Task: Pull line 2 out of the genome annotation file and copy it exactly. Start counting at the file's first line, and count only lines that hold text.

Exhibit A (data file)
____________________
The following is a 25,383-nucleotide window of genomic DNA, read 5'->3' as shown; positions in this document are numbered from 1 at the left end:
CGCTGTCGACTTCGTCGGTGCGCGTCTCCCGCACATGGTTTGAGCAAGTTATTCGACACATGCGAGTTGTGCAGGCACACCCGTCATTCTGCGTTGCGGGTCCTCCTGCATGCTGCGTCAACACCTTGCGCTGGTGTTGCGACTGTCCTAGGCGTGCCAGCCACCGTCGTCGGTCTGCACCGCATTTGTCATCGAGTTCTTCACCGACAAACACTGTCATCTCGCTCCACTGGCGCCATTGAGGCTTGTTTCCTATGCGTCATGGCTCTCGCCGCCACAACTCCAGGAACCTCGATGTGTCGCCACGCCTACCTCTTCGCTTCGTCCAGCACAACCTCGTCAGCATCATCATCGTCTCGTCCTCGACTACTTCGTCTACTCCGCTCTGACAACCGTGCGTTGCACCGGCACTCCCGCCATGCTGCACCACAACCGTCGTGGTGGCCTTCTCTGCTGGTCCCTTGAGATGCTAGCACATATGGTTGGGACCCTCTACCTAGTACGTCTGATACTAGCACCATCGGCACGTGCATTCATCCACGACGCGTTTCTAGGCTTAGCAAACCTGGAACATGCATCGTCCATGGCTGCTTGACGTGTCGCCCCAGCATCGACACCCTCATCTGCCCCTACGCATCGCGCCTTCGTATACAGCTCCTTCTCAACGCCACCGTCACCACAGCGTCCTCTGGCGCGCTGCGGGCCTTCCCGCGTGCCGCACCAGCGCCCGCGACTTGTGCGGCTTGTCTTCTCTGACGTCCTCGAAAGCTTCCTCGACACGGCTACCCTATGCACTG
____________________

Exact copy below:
CGCTGTCGACTTCGTCGGTGCGCGTCTCCCGCACATGGTTTGAGCAAGTTATTCGACACATGCGAGTTGTGCAGGCACACCCGTCATTCTGCGTTGCGGGTCCTCCTGCATGCTGCGTCAACACCTTGCGCTGGTGTTGCGACTGTCCTAGGCGTGCCAGCCACCGTCGTCGGTCTGCACCGCATTTGTCATCGAGTTCTTCACCGACAAACACTGTCATCTCGCTCCACTGGCGCCATTGAGGCTTGTTTCCTATGCGTCATGGCTCTCGCCGCCACAACTCCAGGAACCTCGATGTGTCGCCACGCCTACCTCTTCGCTTCGTCCAGCACAACCTCGTCAGCATCATCATCGTCTCGTCCTCGACTACTTCGTCTACTCCGCTCTGACAACCGTGCGTTGCACCGGCACTCCCGCCATGCTGCACCACAACCGTCGTGGTGGCCTTCTCTGCTGGTCCCTTGAGATGCTAGCACATATGGTTGGGACCCTCTACCTAGTACGTCTGATACTAGCACCATCGGCACGTGCATTCATCCACGACGCGTTTCTAGGCTTAGCAAACCTGGAACATGCATCGTCCATGGCTGCTTGACGTGTCGCCCCAGCATCGACACCCTCATCTGCCCCTACGCATCGCGCCTTCGTATACAGCTCCTTCTCAACGCCACCGTCACCACAGCGTCCTCTGGCGCGCTGCGGGCCTTCCCGCGTGCCGCACCAGCGCCCGCGACTTGTGCGGCTTGTCTTCTCTGACGTCCTCGAAAGCTTCCTCGACACGGCTACCCTATGCACTG